Anatomy of a Tomb: Modern Tomb Designations

   
Four rectangular holes were cut into the walls of the burial chamber surrounding the sarcophagus from the reign of Amenhetep II through at least that of Rameses II to hold magical brick niches. Since the wall surfaces are still plastered in the expected positions for brick niches in KV 8 and KV 14, and the burial chambers were never completed in other Dynasty 19 royal tombs, we cannot say if the practice continued beyond the reign of Rameses II. In tombs of Dynasty 18, one niche is cut into each wall of the part of the burial chamber containing the sarcophagus [17126, 17125, 14894, 14123]. From the reign of Horemheb through that of Rameses II, the niches are placed as pairs high in the walls opposite the head and foot ends of the sarcophagi [17128, 10498, 17127, 16197, 13834]. They were made to hold mud bricks incised with protective texts from spell 151 of the Book of the Dead and with figures attached ( a mummy, a jackal on a shrine, a djed-pillar, and a torch).     17126 17125 14894 14123 17128 10498 17127 16197 13834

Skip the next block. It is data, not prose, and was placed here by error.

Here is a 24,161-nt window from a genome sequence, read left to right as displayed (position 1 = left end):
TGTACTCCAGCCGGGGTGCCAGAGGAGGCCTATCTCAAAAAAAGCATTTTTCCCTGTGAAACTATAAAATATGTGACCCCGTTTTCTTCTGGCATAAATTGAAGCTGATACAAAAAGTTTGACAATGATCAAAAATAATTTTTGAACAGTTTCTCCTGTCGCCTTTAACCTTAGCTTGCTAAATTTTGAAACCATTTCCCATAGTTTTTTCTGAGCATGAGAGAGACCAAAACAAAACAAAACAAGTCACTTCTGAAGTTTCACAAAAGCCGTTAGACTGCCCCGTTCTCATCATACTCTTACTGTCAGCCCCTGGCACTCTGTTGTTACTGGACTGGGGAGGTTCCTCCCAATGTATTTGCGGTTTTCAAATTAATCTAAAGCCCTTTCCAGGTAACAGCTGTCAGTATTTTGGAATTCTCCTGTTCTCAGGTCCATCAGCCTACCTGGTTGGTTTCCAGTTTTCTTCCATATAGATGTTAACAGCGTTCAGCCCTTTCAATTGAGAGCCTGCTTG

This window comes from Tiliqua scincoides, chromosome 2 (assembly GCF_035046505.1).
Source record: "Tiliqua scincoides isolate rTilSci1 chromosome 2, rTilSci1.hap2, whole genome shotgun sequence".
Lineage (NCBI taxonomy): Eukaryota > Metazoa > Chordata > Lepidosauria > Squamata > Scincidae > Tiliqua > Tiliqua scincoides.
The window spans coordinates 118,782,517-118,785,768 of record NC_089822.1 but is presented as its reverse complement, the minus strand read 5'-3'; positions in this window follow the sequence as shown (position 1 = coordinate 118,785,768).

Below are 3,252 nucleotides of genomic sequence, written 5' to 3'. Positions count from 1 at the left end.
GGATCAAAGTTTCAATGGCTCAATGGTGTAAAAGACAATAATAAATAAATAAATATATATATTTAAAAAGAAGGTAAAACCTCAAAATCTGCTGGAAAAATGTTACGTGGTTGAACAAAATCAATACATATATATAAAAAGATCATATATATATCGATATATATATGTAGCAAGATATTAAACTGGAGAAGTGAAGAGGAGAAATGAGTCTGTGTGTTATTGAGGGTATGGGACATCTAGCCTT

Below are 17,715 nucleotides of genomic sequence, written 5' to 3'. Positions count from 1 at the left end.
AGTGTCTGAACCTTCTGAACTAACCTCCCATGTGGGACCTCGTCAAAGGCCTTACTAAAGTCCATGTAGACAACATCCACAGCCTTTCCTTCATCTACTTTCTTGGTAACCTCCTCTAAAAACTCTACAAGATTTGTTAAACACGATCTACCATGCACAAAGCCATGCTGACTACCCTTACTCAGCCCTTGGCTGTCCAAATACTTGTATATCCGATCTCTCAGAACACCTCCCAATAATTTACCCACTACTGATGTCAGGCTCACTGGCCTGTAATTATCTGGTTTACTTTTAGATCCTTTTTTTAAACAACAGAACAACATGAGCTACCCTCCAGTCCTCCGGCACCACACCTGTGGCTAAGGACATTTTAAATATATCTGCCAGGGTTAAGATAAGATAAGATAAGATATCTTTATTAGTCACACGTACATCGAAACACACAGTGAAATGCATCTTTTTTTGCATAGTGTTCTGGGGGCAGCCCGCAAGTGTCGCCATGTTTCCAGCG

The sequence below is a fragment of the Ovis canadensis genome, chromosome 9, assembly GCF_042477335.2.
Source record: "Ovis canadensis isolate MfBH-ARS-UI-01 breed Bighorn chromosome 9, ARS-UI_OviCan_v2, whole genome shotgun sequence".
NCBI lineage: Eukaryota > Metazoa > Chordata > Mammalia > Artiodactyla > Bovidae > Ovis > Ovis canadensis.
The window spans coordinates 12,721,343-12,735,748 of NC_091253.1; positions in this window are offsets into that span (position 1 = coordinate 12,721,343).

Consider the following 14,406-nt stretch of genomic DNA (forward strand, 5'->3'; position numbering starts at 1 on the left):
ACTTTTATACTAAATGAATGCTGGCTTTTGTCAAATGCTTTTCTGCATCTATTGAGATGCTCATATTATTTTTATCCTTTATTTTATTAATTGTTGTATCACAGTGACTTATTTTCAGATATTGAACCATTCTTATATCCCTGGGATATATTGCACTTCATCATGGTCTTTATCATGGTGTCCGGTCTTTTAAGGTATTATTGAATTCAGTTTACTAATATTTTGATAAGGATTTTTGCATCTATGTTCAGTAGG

Vaulted Ceiling
   
Through the reign of Horemheb, the ceiling above the sunken portion of the burial chamber was flat [12639], but beginning with Sety I it was carved as a vault [15477]. The vaulting, sometimes called barrel vaulting, has a semicircular profile, usually with an axis parallel to the long axis of the burial chamber.     12639 15477

Published or last modified on: June 24, 2004
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